What makes mitochondrial diseases unique is that they can occur without the need for mutation in the nuclear DNA, i.e. the DNA stored in the nucleus of the cell and what we typically consider our genome. This is because mitochondria have genomes of their own - a remnant of the fact that mitochondria were, once upon a time, independent bacteria that subsequently formed a symbiotic relationship with our unicellular ancestors (more on this here if you're interested). The mitochondrial genome is small, containing only 37 genes compared to the 25,000 or so in the nuclear DNA, but these genes comprise some of the most vital to mitochondrial function. In many cases of mitochondrial disease, it is mutations of one of these genes that is the problem.
An unwanted inheritance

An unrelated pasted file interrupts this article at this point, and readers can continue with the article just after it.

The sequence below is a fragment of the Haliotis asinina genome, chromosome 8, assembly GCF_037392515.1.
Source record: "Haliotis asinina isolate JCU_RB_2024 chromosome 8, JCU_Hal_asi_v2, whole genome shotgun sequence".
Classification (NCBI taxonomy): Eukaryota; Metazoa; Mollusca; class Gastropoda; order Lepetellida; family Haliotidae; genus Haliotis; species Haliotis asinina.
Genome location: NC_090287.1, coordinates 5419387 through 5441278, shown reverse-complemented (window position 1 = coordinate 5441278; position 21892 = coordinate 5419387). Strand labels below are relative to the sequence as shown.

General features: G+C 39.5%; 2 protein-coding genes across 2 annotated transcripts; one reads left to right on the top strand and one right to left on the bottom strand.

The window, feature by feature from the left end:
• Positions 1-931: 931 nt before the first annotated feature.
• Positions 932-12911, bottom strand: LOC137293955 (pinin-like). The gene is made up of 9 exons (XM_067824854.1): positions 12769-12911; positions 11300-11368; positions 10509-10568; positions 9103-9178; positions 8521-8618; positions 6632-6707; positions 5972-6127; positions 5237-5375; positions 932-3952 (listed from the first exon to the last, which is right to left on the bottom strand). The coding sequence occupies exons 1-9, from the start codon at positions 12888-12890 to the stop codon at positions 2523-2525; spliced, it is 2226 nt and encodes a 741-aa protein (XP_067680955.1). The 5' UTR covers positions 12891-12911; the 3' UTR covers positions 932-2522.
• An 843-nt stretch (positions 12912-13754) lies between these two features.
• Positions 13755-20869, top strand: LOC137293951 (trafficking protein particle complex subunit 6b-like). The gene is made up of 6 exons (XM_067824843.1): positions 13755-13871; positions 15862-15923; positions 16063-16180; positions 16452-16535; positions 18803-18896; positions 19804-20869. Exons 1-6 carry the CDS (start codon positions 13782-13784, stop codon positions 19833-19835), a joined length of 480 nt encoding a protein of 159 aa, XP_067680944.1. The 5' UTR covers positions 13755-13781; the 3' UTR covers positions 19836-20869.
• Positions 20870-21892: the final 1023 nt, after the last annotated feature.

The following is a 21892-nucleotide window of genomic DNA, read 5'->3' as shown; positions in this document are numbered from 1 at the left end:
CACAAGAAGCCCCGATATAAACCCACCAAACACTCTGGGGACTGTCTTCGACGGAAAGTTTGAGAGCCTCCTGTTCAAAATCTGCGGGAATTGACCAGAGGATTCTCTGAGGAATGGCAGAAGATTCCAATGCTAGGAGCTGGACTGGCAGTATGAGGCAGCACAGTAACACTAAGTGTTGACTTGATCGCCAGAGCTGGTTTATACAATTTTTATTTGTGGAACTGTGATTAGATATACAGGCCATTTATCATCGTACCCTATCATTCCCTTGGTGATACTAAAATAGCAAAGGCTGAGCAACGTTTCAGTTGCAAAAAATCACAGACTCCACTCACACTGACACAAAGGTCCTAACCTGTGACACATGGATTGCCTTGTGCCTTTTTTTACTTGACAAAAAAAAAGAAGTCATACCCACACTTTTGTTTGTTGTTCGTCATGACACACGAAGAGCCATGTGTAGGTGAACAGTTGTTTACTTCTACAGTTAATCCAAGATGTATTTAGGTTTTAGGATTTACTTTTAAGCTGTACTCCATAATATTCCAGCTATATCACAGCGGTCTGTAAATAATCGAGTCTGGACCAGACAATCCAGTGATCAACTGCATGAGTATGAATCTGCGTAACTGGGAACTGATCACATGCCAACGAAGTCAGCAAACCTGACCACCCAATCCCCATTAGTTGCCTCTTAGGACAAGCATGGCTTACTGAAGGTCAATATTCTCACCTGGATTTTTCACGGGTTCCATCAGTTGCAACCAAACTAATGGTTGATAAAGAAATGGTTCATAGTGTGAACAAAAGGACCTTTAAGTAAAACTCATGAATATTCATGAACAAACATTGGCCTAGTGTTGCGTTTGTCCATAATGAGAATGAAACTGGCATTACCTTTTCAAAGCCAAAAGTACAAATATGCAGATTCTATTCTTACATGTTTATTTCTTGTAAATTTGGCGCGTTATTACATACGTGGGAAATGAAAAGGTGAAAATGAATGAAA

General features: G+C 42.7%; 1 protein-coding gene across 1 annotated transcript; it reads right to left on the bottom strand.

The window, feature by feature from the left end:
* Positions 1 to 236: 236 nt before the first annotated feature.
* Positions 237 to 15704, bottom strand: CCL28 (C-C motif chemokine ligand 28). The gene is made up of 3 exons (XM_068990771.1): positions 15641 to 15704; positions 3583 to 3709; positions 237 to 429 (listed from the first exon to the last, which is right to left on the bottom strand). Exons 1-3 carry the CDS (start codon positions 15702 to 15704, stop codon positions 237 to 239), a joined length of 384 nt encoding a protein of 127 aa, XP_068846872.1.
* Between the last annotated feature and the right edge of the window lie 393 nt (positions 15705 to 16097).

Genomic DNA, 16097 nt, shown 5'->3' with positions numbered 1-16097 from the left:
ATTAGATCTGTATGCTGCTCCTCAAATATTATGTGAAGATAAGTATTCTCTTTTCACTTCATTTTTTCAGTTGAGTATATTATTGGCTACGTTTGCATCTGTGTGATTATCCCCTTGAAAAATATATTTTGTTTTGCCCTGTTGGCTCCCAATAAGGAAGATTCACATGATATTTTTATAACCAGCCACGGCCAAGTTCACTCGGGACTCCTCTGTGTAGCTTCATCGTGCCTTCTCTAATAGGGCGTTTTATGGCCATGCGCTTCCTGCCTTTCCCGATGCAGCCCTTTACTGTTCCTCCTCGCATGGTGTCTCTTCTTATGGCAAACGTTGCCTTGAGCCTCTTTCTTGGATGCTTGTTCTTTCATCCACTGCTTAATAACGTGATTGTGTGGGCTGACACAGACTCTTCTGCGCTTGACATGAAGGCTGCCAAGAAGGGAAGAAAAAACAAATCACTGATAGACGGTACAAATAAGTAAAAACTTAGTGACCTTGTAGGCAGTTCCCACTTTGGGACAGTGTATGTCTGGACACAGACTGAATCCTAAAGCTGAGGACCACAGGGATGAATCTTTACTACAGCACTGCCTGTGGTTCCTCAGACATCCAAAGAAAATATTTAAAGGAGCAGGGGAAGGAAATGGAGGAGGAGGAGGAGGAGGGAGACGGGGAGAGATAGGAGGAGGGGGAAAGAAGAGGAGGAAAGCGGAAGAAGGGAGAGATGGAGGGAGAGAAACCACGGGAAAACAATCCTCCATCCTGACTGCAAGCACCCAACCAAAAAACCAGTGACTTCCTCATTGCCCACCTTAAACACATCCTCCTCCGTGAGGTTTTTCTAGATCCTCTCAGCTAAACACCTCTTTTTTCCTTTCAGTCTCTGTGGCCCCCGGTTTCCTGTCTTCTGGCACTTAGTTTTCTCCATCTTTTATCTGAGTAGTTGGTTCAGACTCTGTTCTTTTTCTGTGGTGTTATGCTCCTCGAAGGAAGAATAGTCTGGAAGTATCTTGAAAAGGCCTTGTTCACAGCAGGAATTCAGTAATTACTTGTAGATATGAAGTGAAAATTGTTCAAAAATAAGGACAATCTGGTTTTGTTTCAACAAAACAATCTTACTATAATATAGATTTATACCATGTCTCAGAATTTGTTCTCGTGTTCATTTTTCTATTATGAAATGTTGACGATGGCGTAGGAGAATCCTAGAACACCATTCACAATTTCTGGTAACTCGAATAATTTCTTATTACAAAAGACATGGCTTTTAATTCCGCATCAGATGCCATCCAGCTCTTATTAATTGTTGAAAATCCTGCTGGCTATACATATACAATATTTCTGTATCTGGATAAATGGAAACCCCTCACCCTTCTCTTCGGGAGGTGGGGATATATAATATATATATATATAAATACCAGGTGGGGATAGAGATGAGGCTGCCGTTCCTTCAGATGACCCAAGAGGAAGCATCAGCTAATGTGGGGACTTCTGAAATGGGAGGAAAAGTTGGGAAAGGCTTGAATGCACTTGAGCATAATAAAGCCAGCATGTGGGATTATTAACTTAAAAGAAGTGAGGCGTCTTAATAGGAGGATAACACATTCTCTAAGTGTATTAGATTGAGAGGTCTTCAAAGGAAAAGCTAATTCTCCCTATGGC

A quirk of the separate mitochondrial genome is that you only inherit it from your mother. During fertilisation, the lucky sperm fuses with the egg and thereby provides the remaining half of the nuclear genome needed to make a person. The sperm's mitochondria are, however, not tolerated in the maternal egg and are quickly marked for destruction. This, combined with the relative numbers of mitochondria in the two cells (only a few hundred in a sperm cell compared to up to a million in an egg) mean that essentially every mitochondrion in the developing embryo and the person it becomes will come from the mother. In a real sense, you are more genetically similar to your mother than to your father, albeit marginally.
|Only maternal mitochondria survive during development. Image from the NHS.|